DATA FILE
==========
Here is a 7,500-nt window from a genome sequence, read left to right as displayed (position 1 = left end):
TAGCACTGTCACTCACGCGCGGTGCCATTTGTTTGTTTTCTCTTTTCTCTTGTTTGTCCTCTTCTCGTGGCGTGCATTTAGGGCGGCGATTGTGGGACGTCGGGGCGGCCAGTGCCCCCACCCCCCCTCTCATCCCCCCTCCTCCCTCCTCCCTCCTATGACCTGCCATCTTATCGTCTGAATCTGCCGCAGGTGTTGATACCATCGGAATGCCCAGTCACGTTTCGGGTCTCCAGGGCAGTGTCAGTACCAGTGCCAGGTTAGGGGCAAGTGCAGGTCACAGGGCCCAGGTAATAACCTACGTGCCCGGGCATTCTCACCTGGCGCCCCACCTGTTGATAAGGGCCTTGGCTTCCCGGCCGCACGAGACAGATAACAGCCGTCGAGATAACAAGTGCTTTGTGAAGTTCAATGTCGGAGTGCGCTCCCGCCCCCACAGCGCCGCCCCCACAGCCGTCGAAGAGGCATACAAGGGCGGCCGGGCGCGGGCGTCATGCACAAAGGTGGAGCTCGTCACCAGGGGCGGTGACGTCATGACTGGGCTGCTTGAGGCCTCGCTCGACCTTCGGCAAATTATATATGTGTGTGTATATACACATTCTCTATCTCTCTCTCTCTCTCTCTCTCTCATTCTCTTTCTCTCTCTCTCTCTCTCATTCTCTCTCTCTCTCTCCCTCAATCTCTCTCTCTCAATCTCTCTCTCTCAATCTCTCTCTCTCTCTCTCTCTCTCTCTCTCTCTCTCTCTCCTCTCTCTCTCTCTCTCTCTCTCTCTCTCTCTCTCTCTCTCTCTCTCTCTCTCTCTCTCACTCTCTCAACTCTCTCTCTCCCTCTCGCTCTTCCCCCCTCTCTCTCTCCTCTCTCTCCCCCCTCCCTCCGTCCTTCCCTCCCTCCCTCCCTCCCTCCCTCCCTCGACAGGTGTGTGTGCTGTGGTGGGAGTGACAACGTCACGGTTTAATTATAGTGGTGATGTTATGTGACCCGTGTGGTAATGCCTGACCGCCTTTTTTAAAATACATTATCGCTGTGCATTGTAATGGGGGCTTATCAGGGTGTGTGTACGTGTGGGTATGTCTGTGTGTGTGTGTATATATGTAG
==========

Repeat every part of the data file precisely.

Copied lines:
Here is a 7,500-nt window from a genome sequence, read left to right as displayed (position 1 = left end):
TAGCACTGTCACTCACGCGCGGTGCCATTTGTTTGTTTTCTCTTTTCTCTTGTTTGTCCTCTTCTCGTGGCGTGCATTTAGGGCGGCGATTGTGGGACGTCGGGGCGGCCAGTGCCCCCACCCCCCCTCTCATCCCCCCTCCTCCCTCCTCCCTCCTATGACCTGCCATCTTATCGTCTGAATCTGCCGCAGGTGTTGATACCATCGGAATGCCCAGTCACGTTTCGGGTCTCCAGGGCAGTGTCAGTACCAGTGCCAGGTTAGGGGCAAGTGCAGGTCACAGGGCCCAGGTAATAACCTACGTGCCCGGGCATTCTCACCTGGCGCCCCACCTGTTGATAAGGGCCTTGGCTTCCCGGCCGCACGAGACAGATAACAGCCGTCGAGATAACAAGTGCTTTGTGAAGTTCAATGTCGGAGTGCGCTCCCGCCCCCACAGCGCCGCCCCCACAGCCGTCGAAGAGGCATACAAGGGCGGCCGGGCGCGGGCGTCATGCACAAAGGTGGAGCTCGTCACCAGGGGCGGTGACGTCATGACTGGGCTGCTTGAGGCCTCGCTCGACCTTCGGCAAATTATATATGTGTGTGTATATACACATTCTCTATCTCTCTCTCTCTCTCTCTCTCTCATTCTCTTTCTCTCTCTCTCTCTCTCATTCTCTCTCTCTCTCTCCCTCAATCTCTCTCTCTCAATCTCTCTCTCTCAATCTCTCTCTCTCTCTCTCTCTCTCTCTCTCTCTCTCTCTCCTCTCTCTCTCTCTCTCTCTCTCTCTCTCTCTCTCTCTCTCTCTCTCTCTCTCTCTCTCACTCTCTCAACTCTCTCTCTCCCTCTCGCTCTTCCCCCCTCTCTCTCTCCTCTCTCTCCCCCCTCCCTCCGTCCTTCCCTCCCTCCCTCCCTCCCTCCCTCCCTCGACAGGTGTGTGTGCTGTGGTGGGAGTGACAACGTCACGGTTTAATTATAGTGGTGATGTTATGTGACCCGTGTGGTAATGCCTGACCGCCTTTTTTAAAATACATTATCGCTGTGCATTGTAATGGGGGCTTATCAGGGTGTGTGTACGTGTGGGTATGTCTGTGTGTGTGTGTATATATGTAG